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David Lissner
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Chicago mixed it up at World’s Columbian Exposition

Nancy Green, in character as Aunt Jemima.

Nancy Green, in character as “Aunt Jemima.”

This summer marks the 120th anniversary of the World’s Columbian Exposition. The Chicago World’s Fair of 1893 opened to the public in May, and introduced quite a few new foods, both directly and indirectly. The six-month-long fair put the blue ribbon on Pabst Beer, brought Chicagoans tamales and Vienna Beef hot dogs and led to the invention of the brownie. The fair also brought the DeJonghes, who would later create their garlicky namesake shrimp dish, to the city. The lady managers of the fair produced a cookbook, as well.

Among other innovations was the first ready mixed, self-rising pancake flour. Aunt Jemima got its first big promotion at the World’s Columbian Exposition. Standing at the world’s largest flour barrel, 12 feet high, and 24 feet across, actress Nancy Green, in character as “Aunt Jemima,” sang songs, told stories and demonstrated the mix, cooking and serving thousands of pancakes to fairgoers.

Green’s world’s-fair booth attracted so many people that special policemen had to be assigned to keep the crowds moving. The manufacturer, R.T. Davis Milling Co., sold more than 50,000 orders, and fair officials awarded Green a showmanship medal and certificate. She served as a living trademark for the brand until she died in Chicago in a car accident in 1923.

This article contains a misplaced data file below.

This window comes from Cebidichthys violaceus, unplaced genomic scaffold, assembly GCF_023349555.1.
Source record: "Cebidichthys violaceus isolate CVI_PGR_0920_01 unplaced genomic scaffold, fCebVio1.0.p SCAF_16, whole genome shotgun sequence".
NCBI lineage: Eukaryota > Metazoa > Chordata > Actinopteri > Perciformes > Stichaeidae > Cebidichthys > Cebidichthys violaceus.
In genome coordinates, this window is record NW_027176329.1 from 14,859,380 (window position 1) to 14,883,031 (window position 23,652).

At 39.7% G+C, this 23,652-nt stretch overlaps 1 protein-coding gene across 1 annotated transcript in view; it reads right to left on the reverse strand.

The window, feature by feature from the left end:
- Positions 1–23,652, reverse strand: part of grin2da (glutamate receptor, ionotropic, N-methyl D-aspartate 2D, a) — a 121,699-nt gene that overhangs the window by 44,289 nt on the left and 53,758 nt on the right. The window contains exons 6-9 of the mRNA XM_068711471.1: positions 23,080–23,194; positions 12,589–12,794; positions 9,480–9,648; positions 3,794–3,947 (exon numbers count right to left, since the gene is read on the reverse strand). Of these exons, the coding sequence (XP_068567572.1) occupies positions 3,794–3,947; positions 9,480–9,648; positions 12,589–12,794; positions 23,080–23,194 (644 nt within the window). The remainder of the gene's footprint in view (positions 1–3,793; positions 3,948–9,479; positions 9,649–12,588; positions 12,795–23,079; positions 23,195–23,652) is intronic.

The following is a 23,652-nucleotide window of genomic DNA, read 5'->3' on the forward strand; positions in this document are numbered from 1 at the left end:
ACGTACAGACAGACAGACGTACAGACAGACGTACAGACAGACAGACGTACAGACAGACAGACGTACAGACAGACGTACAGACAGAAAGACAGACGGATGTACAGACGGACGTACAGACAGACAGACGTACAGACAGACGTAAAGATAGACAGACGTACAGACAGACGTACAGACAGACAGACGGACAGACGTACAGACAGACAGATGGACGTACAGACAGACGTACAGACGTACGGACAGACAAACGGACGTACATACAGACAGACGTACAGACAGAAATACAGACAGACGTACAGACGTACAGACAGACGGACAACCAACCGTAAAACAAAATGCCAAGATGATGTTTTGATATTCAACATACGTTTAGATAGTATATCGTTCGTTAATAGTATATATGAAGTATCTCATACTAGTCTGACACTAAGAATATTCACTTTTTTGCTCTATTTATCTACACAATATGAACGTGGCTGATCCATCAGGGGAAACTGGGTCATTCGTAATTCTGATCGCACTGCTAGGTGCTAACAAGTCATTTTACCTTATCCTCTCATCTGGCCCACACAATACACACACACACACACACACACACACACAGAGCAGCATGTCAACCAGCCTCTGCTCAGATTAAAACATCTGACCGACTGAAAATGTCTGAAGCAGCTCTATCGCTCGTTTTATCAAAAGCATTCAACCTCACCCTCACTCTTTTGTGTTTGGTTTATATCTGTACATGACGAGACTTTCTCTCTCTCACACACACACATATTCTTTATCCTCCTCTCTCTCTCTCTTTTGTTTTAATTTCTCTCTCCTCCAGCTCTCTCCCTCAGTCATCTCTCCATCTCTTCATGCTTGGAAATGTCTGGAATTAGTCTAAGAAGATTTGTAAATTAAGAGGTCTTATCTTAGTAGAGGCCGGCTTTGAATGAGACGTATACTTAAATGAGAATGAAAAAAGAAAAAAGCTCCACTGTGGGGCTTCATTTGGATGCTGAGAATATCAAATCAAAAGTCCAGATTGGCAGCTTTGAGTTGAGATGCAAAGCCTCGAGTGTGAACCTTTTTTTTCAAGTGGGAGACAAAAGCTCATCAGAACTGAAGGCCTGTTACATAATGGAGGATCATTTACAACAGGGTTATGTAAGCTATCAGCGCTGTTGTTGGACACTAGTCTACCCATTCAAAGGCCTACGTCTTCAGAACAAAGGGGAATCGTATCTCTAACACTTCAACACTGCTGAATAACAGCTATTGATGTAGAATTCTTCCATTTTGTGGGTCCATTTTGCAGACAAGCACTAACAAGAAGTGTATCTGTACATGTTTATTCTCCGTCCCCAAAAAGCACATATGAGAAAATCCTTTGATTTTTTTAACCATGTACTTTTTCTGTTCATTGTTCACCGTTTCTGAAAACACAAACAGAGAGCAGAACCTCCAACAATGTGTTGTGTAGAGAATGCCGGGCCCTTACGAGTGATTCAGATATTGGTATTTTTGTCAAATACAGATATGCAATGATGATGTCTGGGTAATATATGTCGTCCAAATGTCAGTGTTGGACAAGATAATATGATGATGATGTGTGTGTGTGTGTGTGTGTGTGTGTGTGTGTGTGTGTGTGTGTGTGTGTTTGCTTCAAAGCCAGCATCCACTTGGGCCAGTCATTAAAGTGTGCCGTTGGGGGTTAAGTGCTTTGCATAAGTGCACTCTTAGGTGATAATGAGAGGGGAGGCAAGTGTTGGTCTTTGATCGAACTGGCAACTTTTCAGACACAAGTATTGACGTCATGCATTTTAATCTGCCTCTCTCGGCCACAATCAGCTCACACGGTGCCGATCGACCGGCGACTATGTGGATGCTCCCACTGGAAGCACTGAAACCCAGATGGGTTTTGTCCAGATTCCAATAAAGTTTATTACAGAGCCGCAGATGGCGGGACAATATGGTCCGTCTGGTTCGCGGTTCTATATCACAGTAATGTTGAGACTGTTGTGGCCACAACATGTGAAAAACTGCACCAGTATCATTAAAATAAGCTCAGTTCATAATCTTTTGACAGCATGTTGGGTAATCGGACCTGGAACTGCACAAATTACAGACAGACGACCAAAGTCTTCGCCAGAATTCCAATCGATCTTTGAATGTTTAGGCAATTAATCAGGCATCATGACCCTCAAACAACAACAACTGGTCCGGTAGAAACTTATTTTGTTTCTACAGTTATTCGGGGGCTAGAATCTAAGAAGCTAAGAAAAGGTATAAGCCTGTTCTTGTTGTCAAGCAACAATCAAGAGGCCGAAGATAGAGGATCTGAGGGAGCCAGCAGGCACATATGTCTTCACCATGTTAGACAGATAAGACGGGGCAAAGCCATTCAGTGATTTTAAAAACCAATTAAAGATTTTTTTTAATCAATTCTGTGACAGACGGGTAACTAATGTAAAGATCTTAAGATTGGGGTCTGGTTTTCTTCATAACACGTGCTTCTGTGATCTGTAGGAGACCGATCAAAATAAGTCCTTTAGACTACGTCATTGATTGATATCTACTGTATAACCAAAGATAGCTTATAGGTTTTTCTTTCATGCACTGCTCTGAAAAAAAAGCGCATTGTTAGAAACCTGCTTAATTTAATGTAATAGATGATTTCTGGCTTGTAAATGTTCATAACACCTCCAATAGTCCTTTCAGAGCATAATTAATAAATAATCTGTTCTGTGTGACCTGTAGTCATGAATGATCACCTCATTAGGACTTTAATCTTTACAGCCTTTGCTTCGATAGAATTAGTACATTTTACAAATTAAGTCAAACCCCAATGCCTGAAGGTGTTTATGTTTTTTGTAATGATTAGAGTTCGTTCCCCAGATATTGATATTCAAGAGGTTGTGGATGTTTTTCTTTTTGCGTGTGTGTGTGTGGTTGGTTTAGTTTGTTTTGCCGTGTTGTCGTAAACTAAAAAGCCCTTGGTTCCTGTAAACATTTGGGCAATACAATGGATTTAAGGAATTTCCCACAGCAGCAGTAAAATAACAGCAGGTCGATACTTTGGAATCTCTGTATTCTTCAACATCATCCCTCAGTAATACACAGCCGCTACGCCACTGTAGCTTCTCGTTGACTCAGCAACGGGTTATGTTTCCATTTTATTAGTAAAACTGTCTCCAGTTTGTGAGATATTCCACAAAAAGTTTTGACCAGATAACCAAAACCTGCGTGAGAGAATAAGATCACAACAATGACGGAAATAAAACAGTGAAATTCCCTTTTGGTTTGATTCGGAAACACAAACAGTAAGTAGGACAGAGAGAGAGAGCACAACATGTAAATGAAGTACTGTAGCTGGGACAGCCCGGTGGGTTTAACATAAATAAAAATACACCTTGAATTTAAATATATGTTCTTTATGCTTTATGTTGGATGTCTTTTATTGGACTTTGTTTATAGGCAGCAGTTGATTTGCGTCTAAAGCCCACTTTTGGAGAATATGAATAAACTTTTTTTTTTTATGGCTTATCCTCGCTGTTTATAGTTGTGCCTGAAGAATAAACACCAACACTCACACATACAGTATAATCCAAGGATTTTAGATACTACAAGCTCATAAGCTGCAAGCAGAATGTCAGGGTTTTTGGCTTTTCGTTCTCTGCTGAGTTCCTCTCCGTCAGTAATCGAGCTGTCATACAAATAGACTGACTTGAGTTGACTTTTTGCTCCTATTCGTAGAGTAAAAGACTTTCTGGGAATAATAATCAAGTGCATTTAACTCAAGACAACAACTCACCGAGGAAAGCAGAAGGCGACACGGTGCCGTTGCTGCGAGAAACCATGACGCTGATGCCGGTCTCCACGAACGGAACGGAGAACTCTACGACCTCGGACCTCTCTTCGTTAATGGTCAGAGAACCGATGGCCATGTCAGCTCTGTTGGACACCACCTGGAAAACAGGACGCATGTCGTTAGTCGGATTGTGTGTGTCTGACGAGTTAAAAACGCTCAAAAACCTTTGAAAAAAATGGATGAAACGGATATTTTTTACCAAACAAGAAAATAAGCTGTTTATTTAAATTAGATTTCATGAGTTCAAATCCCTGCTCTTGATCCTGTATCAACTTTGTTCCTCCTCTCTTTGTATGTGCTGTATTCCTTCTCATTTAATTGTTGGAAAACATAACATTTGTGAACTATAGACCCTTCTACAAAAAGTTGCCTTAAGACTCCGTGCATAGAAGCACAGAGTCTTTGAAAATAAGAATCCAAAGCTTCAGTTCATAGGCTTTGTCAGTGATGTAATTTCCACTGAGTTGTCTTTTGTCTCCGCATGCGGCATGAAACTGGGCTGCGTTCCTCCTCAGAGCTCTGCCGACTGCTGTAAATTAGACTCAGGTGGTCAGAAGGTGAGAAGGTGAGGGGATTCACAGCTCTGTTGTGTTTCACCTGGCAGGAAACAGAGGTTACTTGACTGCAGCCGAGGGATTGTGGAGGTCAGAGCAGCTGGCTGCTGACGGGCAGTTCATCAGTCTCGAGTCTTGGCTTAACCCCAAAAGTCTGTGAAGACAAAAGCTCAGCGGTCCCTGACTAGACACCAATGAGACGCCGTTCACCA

Green’s image had become so popular that the company was renamed the Aunt Jemima Mills Co. in 1914, but the firm was acquired in 1926 by Chicago-based Quaker Oats Co., which still owns the brand. For the Century of Progress Exposition, the 1933 Chicago World’s Fair, the company’s advertising agency brought Aunt Jemima back to life in the person of Anna Robinson, who promoted the product until her death in 1951. (That fair, held 80 years ago, also introduced new food items, among them Miracle Whip and the automatic Coke dispenser.)

After activists reportedly threw Quaker Oats into Lake Michigan and threatened boycotts in protest of the minstrel-inspired image of a black slave cook, the company modernized Aunt Jemima’s trademark image in 1989 into that of a professional-looking African-American woman wearing pearl earrings and a lace collar.